I step away from the macroeconomic commentary for one minute and
suddenly all the papers are stuck on the same subject. Interest
The past week of financial commentary has been filled with
guesstimates of what the Reserve Bank of Australia might do
Now, Ill admit, they arent the most interesting subject.
But there I was last week, poolside at a Bali resort, when I
It didnt matter which site I flicked too.
They were all talking about the same thing.
It stumped me. Its not often that the financial rags are in sync
Yet here they were, chewing over and over about what might
Slow news day, maybe?
Or, more likely, it had finally dawned on them.
The Aussie economy is not okay.
Central bank out of touch with the
So why all the fuss?
Gross domestic product data.
Yep. That precious number we get each quarter that tells us how
well the Aussie economy is doing.
Or in this case, not doing.
You see, the September data drop showed that our GDP came in at
0.3% for the quarter. Which was half the expected 0.6%.
Taking our annual economic growth rate down to 2.8%.
It fell way short of market expectations.
And when I mean market expectations, I really mean that all the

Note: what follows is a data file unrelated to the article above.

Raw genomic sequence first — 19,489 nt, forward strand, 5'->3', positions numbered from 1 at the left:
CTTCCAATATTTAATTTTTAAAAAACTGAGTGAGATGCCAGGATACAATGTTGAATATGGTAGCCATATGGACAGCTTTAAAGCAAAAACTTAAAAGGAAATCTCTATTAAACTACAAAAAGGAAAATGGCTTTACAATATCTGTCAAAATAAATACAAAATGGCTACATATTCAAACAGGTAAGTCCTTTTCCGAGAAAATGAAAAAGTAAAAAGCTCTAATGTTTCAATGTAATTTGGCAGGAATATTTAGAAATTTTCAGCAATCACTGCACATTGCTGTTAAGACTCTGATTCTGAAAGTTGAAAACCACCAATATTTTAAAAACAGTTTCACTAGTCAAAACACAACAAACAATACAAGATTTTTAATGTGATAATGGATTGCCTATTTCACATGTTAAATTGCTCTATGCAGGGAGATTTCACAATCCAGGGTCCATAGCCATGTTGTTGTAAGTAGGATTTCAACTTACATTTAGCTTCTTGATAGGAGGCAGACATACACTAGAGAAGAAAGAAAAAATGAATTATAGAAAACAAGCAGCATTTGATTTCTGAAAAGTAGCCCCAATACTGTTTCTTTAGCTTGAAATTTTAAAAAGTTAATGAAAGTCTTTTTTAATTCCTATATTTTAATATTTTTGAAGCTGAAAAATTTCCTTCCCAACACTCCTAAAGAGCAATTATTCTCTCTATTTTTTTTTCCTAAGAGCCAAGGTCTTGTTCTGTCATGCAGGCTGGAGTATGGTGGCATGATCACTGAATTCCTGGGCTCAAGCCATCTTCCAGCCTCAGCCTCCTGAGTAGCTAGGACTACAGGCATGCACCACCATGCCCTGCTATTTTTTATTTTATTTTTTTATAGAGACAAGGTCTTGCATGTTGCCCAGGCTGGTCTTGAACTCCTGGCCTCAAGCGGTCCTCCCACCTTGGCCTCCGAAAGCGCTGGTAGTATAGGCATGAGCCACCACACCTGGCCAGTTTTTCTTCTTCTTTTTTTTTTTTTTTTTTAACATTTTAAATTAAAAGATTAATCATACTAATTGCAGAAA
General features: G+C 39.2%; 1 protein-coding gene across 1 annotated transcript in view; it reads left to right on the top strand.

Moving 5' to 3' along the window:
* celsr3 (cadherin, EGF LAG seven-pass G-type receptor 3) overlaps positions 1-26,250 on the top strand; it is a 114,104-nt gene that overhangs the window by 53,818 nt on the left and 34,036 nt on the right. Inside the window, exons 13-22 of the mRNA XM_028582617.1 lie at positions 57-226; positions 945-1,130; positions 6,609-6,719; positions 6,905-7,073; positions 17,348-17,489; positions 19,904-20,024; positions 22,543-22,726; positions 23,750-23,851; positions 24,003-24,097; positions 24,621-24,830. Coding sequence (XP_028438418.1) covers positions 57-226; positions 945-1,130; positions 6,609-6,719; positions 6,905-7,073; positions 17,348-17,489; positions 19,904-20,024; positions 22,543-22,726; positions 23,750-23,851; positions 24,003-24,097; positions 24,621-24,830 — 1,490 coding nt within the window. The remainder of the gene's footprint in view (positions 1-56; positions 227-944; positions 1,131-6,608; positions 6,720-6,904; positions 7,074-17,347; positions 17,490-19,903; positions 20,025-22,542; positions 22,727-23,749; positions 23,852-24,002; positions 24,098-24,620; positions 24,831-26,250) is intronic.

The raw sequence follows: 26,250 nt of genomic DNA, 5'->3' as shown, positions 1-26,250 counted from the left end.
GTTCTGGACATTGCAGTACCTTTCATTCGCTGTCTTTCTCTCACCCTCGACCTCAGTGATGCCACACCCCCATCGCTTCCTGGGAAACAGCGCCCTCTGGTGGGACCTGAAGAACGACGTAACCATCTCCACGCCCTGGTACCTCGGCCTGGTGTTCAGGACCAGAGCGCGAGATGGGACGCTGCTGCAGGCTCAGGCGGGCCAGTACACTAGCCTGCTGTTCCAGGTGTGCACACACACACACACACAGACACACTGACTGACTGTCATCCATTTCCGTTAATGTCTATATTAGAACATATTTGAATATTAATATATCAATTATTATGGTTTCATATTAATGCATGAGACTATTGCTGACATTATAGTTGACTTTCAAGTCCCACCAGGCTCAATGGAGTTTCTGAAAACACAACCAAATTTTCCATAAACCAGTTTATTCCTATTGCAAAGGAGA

economists surveyed by Bloomberg tipped a median increase of 0.6%
for the quarter.
However, the reason why the GDP was a hot topic is because it
was a right punch, left hook market beat up.
You see, the June quarter data was 0.9%. So, not only was
September one-third of that figure, but all the professional market
forecasters got it wrong.
And the data was all the more topical because of what the
Reserve Bank of Australia had said only 24 hours before the data
In a crowded room, the RBA had confidently told the audience
they expected our annual economic growth rate would remain at
Well, well, well.
First the economists, now the central bank.
Do you know what this reveals?
It tells us exactly how out of touch with reality the RBA is.
And just how clueless the market experts really are.
The problem here is this tells us that industry professionals
have completely misread the tone of the market.
That, perhaps, our own central banks statements of monetary
policy each mon...